Of course, there are success stories too. A few years back Gabe wrangled a taxi driver from Taghazout into driving out into the mountains to a totally unknown destination. No place name. No nearby attraction. Just a road intersection Gabe had guessed off a map. After much cajoling and reassuring en route (“extra dirhams sir, yes, yes..”), Gabe finally and abruptly called a halt to their tour of the quiet mountains. He hopped out of the back seat with a running pack on and said goodbye, disappearing up a rocky track into the trees. Oh, to know the thoughts of that taxi driver as he, incredulous at what he had just witnessed, u-turned and headed back to civilisation (anyone who has ran the Paradise Valley run on our Mountains & Coast trip will know the lonely stretch of road we are talking about).
Last October I (Sean here, hello!) got Hamid to drop me off where the pavement ends at the top of the Ourika Valley. I had a couple of litres of water, many Snickers bars, some dirham, a toothbrush and toothpaste, a rain jacket, an an extra shirt. Hamid was highly skeptical as my destination was Tizi Tacheddirt, a pass at over 3000m (almost 10000 ft), many miles away on the way to the Imlil valley. That first day I cantered up into the mountains through ever smaller and more remote villages, before starting the climb to the pass in earnest. I was 3 Snickers bars in (about 5 hours) and it was late afternoon and starting to snow. Higher I went, harder it snowed, so eventually I backtracked to the last village. Much sign language and bad French later I had a bed for the night and a hot tagine for the princely sum of $6 total.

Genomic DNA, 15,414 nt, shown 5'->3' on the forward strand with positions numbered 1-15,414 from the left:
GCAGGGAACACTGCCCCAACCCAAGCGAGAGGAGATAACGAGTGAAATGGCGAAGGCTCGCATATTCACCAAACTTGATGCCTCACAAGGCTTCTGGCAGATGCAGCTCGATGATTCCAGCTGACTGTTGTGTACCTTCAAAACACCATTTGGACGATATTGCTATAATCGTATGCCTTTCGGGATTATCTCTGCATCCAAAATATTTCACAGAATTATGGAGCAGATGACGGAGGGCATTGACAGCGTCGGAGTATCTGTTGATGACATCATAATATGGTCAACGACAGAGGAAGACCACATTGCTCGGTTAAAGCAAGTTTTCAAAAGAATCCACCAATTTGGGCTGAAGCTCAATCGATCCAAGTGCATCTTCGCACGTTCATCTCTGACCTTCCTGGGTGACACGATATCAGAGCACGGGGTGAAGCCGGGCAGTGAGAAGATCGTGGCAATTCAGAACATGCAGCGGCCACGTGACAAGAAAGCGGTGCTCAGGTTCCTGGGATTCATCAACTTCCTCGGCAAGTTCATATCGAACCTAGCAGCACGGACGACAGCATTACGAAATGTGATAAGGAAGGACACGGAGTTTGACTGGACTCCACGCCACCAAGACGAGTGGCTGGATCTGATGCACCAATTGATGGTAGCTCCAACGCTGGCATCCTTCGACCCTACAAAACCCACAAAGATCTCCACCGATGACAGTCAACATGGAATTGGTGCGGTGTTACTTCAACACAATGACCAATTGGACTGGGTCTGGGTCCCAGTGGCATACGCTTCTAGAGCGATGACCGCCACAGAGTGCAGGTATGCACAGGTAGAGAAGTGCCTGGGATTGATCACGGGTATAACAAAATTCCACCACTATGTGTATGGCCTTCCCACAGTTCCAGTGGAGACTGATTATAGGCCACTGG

The next morning, after a cold night of snow, my host, with much gesticulation and equally bad French, was dead set against my intentions of Tizi Tacheddirt. “Neige comme ça” he indicated his hand around the middle of his chest (translation - snow like this). Mmm I thought. Neige comme ça is it. I had no crampons or proper cold weather gear. “Oukaimeden?” I asked him, pointing vaguely in a different direction up the valley. “Oui, oui!” My host was visibly relieved. “Neige comme ça” he indicated his hand to his ankles with visible glee. I bade him farewell and 2 Snickers bars later I arrived in another small village and somehow acquired a mule driver despite my protests against it. He was on his way to Oukaimeden he said. Noticeably, in this village my basic French and Arabic was getting only bemused faces. I was firmly in Berber-only territory, probably Tamazight, the mountain dialect. The small children in the village crowded around the strange sweaty Irishman with the funny little backpack. They one by one took my hand and pressed it against their lips. I later learned this is a sign of respect to elders, a very old Berber tradition. And so, with this most formal of farewells, we set off over a mountain pass about which I had no idea.